Dark Knight Rises, The

Release date: July 20, 2012
Director: Christopher Nolan
Comic by: Bob Kane
Screenplay by: Jonathan Nolan, Christopher Nolan
Cast: Christian Bale, Gary Oldman, Anne Hathaway, Tom Hardy, Marion Cotillard, Joseph Gordon-Levitt, Michael Cane, Morgan Freeman

If The Dark Knight was the cinematic equivalent of a shark spearing through harsh, stark cityscapes on a cool blue night, a relentlessly primal surge of sadism and satiety, then The Dark Knight Rises is a gargantuan beast, one stomping blindly through deserts and civilization.

Comparing the two is difficult therefore, and if anything this film’s more of a follow-up to Batman Begins, with its antagonist Bane (Hardy) being a former troop of the League of Shadows, the grandiose organization that trained up Bruce Wayne (Bale) before falling at the feet of Batman in the first film.

Such a reliance on continuity does surprise, and may also confuse those less familiar with Christopher Nolan’s first chapter of his Bat trilogy. This reliance also lessens the impact of Bane’s mission somewhat, and in a movie of presidents, deserts and overthrows, political gestures really need to be cried bold when channeled through so much mangling of imagery, otherwise seeming lazy and sheepish.

In Rises, Gotham is targeted simply because it’s Gotham, and once the city’s turned into a ticking time-bomb island halfway through, the audience can’t help feeling more ‘distanced’ from this legendary city which isn’t our home. What TDK was so good at was making it feel like we too were lost in the midst of its anarchic madness. Gotham could have been anywhere. But the blanket of myth that covers it throughout Rises proves to be an alienating one in contrast.  Give us the end of our society, and not the grand end of something as huge as civilization, for it can’t really hit home half as well.

No matter how low the emotional investment in Gotham may become though, it doesn’t matter, for that isn’t where the heart of the film lies. Finally, it’s safe to say that we actually have a film about Batman himself, or Bruce Wayne to be more precise, seeing how the old black suit fades in its significance.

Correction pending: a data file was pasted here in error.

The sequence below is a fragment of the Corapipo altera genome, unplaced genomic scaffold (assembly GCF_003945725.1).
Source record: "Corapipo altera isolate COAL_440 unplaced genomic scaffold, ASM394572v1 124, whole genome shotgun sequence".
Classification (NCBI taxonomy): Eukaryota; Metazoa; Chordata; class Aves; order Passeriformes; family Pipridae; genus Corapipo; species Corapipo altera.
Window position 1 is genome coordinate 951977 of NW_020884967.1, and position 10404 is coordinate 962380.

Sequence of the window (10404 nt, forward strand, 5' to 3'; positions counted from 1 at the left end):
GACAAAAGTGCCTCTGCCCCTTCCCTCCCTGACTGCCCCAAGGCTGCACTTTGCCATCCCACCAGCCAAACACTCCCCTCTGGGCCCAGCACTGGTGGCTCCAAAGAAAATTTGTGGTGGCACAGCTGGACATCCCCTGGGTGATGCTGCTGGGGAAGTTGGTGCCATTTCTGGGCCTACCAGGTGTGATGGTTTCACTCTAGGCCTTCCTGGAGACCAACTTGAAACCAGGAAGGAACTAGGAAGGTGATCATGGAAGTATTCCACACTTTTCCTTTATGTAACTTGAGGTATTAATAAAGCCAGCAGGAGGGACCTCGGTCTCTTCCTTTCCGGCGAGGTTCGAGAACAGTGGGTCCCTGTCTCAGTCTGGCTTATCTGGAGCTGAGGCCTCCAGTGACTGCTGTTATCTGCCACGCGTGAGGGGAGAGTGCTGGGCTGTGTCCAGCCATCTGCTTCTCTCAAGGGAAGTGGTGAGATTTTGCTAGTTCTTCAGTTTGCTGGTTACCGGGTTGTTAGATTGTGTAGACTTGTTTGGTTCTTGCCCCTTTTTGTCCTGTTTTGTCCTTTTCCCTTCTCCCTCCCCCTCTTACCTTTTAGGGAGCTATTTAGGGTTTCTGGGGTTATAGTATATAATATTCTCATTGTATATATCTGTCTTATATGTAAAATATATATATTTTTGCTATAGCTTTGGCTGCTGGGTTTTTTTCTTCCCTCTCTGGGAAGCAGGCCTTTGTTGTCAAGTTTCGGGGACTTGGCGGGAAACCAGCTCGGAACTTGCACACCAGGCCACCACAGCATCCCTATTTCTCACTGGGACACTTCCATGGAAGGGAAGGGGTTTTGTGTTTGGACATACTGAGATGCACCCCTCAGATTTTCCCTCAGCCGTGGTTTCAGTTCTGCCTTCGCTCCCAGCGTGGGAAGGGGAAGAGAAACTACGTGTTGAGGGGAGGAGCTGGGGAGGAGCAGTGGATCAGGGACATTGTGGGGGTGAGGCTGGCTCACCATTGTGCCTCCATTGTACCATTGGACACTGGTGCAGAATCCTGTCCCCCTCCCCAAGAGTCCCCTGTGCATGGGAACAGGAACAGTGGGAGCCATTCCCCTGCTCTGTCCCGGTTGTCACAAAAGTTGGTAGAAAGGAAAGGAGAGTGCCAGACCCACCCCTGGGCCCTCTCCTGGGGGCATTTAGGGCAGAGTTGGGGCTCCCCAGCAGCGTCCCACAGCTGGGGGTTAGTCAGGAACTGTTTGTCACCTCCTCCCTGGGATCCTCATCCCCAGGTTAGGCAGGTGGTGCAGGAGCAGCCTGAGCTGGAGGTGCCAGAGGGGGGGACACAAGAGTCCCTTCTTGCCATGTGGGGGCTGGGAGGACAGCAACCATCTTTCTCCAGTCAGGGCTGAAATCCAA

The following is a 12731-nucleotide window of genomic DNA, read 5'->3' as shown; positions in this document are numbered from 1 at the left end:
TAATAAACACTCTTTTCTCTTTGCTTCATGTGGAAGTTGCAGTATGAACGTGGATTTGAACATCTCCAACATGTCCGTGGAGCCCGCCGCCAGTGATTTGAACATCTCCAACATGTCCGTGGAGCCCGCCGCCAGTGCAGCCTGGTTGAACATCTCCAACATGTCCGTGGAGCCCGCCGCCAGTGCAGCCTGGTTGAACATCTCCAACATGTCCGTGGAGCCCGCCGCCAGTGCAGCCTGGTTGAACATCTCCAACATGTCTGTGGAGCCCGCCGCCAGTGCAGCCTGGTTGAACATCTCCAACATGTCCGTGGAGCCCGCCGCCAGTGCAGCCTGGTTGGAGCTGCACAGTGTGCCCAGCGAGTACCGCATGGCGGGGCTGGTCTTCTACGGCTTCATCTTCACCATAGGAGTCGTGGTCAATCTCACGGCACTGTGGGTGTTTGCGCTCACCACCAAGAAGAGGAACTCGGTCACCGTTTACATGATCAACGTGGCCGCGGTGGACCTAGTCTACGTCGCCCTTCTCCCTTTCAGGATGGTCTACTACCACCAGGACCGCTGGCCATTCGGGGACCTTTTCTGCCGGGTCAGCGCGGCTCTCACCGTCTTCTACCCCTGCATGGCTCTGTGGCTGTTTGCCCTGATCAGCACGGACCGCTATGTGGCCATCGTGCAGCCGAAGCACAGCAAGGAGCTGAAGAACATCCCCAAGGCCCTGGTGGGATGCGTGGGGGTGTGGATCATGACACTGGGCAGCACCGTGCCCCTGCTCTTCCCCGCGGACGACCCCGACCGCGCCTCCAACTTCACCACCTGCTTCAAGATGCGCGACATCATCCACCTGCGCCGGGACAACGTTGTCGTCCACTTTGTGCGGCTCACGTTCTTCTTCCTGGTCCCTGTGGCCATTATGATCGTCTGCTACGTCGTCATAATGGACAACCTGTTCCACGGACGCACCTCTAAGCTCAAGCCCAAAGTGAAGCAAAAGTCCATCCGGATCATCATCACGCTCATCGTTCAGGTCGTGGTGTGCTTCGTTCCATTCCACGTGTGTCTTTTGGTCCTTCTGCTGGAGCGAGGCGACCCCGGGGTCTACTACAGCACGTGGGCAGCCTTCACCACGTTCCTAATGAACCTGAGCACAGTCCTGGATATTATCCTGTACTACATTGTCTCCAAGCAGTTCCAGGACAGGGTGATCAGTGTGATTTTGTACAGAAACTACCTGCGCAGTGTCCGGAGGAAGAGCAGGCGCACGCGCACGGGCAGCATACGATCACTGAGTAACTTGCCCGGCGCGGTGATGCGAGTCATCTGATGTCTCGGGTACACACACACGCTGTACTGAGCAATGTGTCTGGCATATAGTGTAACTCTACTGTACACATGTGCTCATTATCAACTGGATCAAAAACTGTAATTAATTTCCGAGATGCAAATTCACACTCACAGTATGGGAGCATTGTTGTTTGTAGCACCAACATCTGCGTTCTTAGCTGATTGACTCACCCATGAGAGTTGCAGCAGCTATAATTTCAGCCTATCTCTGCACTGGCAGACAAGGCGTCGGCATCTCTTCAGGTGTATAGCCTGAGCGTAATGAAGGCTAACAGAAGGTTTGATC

Rises is the survival story of one man’s soul, not a city’s. It’s the story of a man trying to bury what haunts him. It’s the story of human beings, and Nolan and Bale, etc. have here crafted the most human of the three films. We care about Levitt’s honest cop John Blake and Anne Hathaway’s dishonest cat burglar to the point that the more opaque Bane and the enigmatic damsel Miranda Tate (Cotillard) can only pale in comparison. The native Gothamites are why the film ultimately triumphs.

One of TDKR’s perfect moments actually comes at the start, when Michael Caine’s Alfred tells Bruce of an old fantasy of his that sums up how worrying Wayne’s existence is in its futility. It’s a touching scene which reminds us that there’s a man inside that Batsuit, who in real life would probably buckle under the sheer weight of the world he’s forged around him. Rises’ other perfect moment comes at the end, where we get the fitting finale fans deserved, with small gestures glowing against all the grandeur of the political gesturing beforehand.

But one question has to be asked though — isn’t it a little sexist to have the female leads be both sexy and untrustworthy at the same time? Discuss.

Rating: ★★★★½ 

giacomo lee

Giacomo Lee is a London writer. His new book Funereal is out now, a unique novel on death, k-pop & cultural technology in Seoul, South Korea. #한류 #doppelgängnamstyle

13 Responses

  1. Mirella says:

    While I love Nolan’s mastery as a director, but as a writer… he doesn’t have a great track record writing females, specially in the Batman trilogy XD

  2. Juan Barquin says:

    Assuming we’re talking about Selina Kyle, I think calling her writing sexist because she’s “sexy” and “untrustworthy” is the most unwarranted comment ever? Nolan’s portrayal of Selina Kyle is fantastic as hell and I think that between the writing and Anne’s acting range, she might just be the best interpretation of Selina Kyle I’ve seen in a long, long time. So here’s my long rambling about Selina Kyle. Spoilers below for anyone who might read this!

    A) They never use the name “Catwoman” and that’s probably the smartest thing Nolan could have done in keeping Selina as real of a human being as possible. The only time they reference it is obviously in the newspaper by saying cat burglar and with her costume design – which I thought the little goggles and cat ears were perfect. Subtle stuff, but a nice touch.
    B) Her background in prostitution! Rather than going all out and saying that she was a hooker, you have Juno Temple’s character (who’s named Jen according to IMDB but she’s basically Holly aka Selina’s bff in the comics) imply it with payments and having men over and that little scene with Bruce entering the apartment. Again, subtle stuff, but just right.